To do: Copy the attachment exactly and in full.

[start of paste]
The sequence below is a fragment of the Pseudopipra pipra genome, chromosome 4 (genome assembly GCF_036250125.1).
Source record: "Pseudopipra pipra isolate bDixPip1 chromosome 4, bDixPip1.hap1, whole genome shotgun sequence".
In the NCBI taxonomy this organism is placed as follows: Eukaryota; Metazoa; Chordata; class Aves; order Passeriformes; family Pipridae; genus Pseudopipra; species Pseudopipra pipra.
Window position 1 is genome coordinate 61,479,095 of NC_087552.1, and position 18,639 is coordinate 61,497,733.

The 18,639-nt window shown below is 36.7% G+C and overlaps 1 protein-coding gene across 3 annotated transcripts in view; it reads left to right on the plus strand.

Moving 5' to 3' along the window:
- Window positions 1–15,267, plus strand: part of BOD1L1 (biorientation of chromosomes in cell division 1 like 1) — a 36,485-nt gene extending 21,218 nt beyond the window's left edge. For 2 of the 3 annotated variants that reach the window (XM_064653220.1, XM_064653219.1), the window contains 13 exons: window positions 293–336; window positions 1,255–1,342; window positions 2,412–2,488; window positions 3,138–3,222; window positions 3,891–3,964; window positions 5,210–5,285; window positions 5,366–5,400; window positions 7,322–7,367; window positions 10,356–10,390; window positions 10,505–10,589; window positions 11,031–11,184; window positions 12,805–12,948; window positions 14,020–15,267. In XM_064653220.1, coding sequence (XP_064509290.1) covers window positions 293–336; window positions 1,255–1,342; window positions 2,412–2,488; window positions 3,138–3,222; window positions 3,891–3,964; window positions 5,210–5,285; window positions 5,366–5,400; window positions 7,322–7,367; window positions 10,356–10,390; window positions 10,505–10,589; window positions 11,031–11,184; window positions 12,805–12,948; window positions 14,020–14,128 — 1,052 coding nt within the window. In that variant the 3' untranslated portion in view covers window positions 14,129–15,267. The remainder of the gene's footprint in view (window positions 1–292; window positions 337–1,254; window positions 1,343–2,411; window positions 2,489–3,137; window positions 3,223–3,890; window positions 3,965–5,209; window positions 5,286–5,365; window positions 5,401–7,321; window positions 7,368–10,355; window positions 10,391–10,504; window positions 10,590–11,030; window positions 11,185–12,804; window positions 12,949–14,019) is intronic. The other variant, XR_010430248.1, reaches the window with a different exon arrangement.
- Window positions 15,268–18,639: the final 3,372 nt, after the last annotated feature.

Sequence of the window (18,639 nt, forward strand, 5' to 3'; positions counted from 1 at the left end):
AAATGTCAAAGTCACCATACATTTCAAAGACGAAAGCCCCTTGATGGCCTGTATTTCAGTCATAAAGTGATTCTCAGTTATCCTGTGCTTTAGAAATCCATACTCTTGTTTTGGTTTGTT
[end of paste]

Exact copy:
The sequence below is a fragment of the Pseudopipra pipra genome, chromosome 4 (genome assembly GCF_036250125.1).
Source record: "Pseudopipra pipra isolate bDixPip1 chromosome 4, bDixPip1.hap1, whole genome shotgun sequence".
In the NCBI taxonomy this organism is placed as follows: Eukaryota; Metazoa; Chordata; class Aves; order Passeriformes; family Pipridae; genus Pseudopipra; species Pseudopipra pipra.
Window position 1 is genome coordinate 61,479,095 of NC_087552.1, and position 18,639 is coordinate 61,497,733.

The 18,639-nt window shown below is 36.7% G+C and overlaps 1 protein-coding gene across 3 annotated transcripts in view; it reads left to right on the plus strand.

Moving 5' to 3' along the window:
- Window positions 1–15,267, plus strand: part of BOD1L1 (biorientation of chromosomes in cell division 1 like 1) — a 36,485-nt gene extending 21,218 nt beyond the window's left edge. For 2 of the 3 annotated variants that reach the window (XM_064653220.1, XM_064653219.1), the window contains 13 exons: window positions 293–336; window positions 1,255–1,342; window positions 2,412–2,488; window positions 3,138–3,222; window positions 3,891–3,964; window positions 5,210–5,285; window positions 5,366–5,400; window positions 7,322–7,367; window positions 10,356–10,390; window positions 10,505–10,589; window positions 11,031–11,184; window positions 12,805–12,948; window positions 14,020–15,267. In XM_064653220.1, coding sequence (XP_064509290.1) covers window positions 293–336; window positions 1,255–1,342; window positions 2,412–2,488; window positions 3,138–3,222; window positions 3,891–3,964; window positions 5,210–5,285; window positions 5,366–5,400; window positions 7,322–7,367; window positions 10,356–10,390; window positions 10,505–10,589; window positions 11,031–11,184; window positions 12,805–12,948; window positions 14,020–14,128 — 1,052 coding nt within the window. In that variant the 3' untranslated portion in view covers window positions 14,129–15,267. The remainder of the gene's footprint in view (window positions 1–292; window positions 337–1,254; window positions 1,343–2,411; window positions 2,489–3,137; window positions 3,223–3,890; window positions 3,965–5,209; window positions 5,286–5,365; window positions 5,401–7,321; window positions 7,368–10,355; window positions 10,391–10,504; window positions 10,590–11,030; window positions 11,185–12,804; window positions 12,949–14,019) is intronic. The other variant, XR_010430248.1, reaches the window with a different exon arrangement.
- Window positions 15,268–18,639: the final 3,372 nt, after the last annotated feature.

Sequence of the window (18,639 nt, forward strand, 5' to 3'; positions counted from 1 at the left end):
AAATGTCAAAGTCACCATACATTTCAAAGACGAAAGCCCCTTGATGGCCTGTATTTCAGTCATAAAGTGATTCTCAGTTATCCTGTGCTTTAGAAATCCATACTCTTGTTTTGGTTTGTT